Site icon Drexel News Blog

Can the Amazon, Berkshire Hathaway And JPMorgan Chase Health Initiative Work?

Amazon App icon on New iPadAmazon, Berkshire Hathaway and JPMorgan Chase have announced a plan to establish a separate company that will focus on offering health care to their employees “free from profit-making incentives and constraints.” This has left many wondering if something like this could be achieved.

According to a joint news release issued on Jan. 30, the initial focus of the new company will be on technology solutions that will provide U.S. employees and their families with simplified, high-quality and transparent health care at a reasonable cost.

“The health care system is complex, and we enter into this challenge open-eyed about the degree of difficulty,” said Jeff Bezos, Amazon founder and CEO. “Hard as it might be, reducing health care’s burden on the economy while improving outcomes for employees and their families would be worth the effort. Success is going to require talented experts, a beginner’s mind and a long-term orientation.”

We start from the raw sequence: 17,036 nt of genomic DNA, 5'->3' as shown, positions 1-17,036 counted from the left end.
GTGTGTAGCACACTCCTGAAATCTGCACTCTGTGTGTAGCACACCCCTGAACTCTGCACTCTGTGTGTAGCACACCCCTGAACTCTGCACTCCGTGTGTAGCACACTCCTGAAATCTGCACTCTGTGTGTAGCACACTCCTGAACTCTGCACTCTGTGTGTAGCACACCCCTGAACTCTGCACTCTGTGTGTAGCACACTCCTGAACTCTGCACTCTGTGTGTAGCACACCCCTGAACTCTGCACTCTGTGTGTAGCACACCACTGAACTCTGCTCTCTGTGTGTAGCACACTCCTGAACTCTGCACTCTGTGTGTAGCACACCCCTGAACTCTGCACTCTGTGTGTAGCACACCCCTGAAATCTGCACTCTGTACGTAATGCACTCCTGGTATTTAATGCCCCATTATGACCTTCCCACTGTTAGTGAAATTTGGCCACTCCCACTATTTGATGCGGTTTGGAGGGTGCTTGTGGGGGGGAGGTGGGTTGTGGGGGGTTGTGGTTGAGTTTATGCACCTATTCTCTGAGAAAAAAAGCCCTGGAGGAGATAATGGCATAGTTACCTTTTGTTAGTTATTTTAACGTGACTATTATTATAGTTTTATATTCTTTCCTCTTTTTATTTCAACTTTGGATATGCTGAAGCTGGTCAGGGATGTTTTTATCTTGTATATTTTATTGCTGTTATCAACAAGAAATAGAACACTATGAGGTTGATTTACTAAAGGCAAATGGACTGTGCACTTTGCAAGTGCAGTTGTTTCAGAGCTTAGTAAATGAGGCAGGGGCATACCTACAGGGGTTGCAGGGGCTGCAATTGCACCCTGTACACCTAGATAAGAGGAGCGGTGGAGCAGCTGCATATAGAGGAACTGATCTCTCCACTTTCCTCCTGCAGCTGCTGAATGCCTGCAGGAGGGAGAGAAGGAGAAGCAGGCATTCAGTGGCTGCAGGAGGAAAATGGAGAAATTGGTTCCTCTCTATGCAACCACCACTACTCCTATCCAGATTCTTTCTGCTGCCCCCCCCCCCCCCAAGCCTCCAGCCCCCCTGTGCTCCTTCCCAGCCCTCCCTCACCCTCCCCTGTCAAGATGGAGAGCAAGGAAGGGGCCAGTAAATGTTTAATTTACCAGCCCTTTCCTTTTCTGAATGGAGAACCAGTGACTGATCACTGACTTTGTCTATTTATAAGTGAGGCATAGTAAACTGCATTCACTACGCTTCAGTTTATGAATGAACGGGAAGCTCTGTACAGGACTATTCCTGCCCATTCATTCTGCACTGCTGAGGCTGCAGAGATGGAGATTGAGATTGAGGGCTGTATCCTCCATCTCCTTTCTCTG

Drexel University’s Mark Stehr, PhD, associate professor in the LeBow College of Business and assistant director at the School of Economics, believes the companies face an uphill battle.

“Health information technology could be used to simplify billing and coordinate health care, but this could best be achieved if all their employees received care from a single system, something that’s infeasible if they’re spread across the United States,” he said.

Stehr agrees that technology could be used to provide employees with information on the cost and quality of various providers. The intent is for them to shop around for health care creating competition that would lead to high quality affordable care but there are limitations to consider.

“This type of transparency has yet to live up to its promise,” said Stehr. “The problem may be that consumers are reluctant — or too inexperienced — to shop for services they rarely use (e.g. colonoscopy), and many are reluctant to go with a lower priced option when quality is difficult to observe.”

According Stehr, consumers are also less likely to shop around for health care since their portion of the total medical bill is small. Those with higher deductibles may be willing to shop around for cheaper options, but once the deductible is met, the overall price for their health care needs will no longer matter.

Media interested in interviewing Mark Stehr, should contact Niki Gianakaris, executive director, Media Relations, University Communications, at 215-895-6741 or

Exit mobile version